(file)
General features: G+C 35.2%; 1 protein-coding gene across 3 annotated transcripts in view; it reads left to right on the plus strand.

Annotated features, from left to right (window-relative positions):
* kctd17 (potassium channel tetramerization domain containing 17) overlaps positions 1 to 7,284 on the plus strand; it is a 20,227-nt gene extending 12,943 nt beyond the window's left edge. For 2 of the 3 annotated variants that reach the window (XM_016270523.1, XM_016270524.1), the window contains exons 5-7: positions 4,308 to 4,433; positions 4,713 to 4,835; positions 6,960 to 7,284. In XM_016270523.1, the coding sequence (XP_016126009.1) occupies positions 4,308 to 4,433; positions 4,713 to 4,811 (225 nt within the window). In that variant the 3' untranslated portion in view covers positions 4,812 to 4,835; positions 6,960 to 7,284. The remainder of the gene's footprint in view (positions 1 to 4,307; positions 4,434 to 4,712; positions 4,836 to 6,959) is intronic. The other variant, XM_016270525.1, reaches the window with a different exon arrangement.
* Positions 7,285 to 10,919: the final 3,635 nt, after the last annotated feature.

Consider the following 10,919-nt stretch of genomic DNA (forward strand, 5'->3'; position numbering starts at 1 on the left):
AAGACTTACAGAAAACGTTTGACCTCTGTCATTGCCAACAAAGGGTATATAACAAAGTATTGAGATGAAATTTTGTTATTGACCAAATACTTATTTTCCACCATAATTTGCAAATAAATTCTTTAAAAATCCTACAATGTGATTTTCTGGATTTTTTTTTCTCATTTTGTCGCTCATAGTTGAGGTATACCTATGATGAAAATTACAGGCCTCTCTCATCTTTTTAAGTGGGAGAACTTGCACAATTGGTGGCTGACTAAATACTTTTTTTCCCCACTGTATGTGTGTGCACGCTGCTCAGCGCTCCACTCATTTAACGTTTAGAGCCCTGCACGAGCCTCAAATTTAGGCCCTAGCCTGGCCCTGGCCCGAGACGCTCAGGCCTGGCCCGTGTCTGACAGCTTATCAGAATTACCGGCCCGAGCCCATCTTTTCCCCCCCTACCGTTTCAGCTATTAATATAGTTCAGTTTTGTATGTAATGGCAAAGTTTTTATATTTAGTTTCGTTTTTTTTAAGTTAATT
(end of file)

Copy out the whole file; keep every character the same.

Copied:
General features: G+C 35.2%; 1 protein-coding gene across 3 annotated transcripts in view; it reads left to right on the plus strand.

Annotated features, from left to right (window-relative positions):
* kctd17 (potassium channel tetramerization domain containing 17) overlaps positions 1 to 7,284 on the plus strand; it is a 20,227-nt gene extending 12,943 nt beyond the window's left edge. For 2 of the 3 annotated variants that reach the window (XM_016270523.1, XM_016270524.1), the window contains exons 5-7: positions 4,308 to 4,433; positions 4,713 to 4,835; positions 6,960 to 7,284. In XM_016270523.1, the coding sequence (XP_016126009.1) occupies positions 4,308 to 4,433; positions 4,713 to 4,811 (225 nt within the window). In that variant the 3' untranslated portion in view covers positions 4,812 to 4,835; positions 6,960 to 7,284. The remainder of the gene's footprint in view (positions 1 to 4,307; positions 4,434 to 4,712; positions 4,836 to 6,959) is intronic. The other variant, XM_016270525.1, reaches the window with a different exon arrangement.
* Positions 7,285 to 10,919: the final 3,635 nt, after the last annotated feature.

Consider the following 10,919-nt stretch of genomic DNA (forward strand, 5'->3'; position numbering starts at 1 on the left):
AAGACTTACAGAAAACGTTTGACCTCTGTCATTGCCAACAAAGGGTATATAACAAAGTATTGAGATGAAATTTTGTTATTGACCAAATACTTATTTTCCACCATAATTTGCAAATAAATTCTTTAAAAATCCTACAATGTGATTTTCTGGATTTTTTTTTCTCATTTTGTCGCTCATAGTTGAGGTATACCTATGATGAAAATTACAGGCCTCTCTCATCTTTTTAAGTGGGAGAACTTGCACAATTGGTGGCTGACTAAATACTTTTTTTCCCCACTGTATGTGTGTGCACGCTGCTCAGCGCTCCACTCATTTAACGTTTAGAGCCCTGCACGAGCCTCAAATTTAGGCCCTAGCCTGGCCCTGGCCCGAGACGCTCAGGCCTGGCCCGTGTCTGACAGCTTATCAGAATTACCGGCCCGAGCCCATCTTTTCCCCCCCTACCGTTTCAGCTATTAATATAGTTCAGTTTTGTATGTAATGGCAAAGTTTTTATATTTAGTTTCGTTTTTTTTAAGTTAATT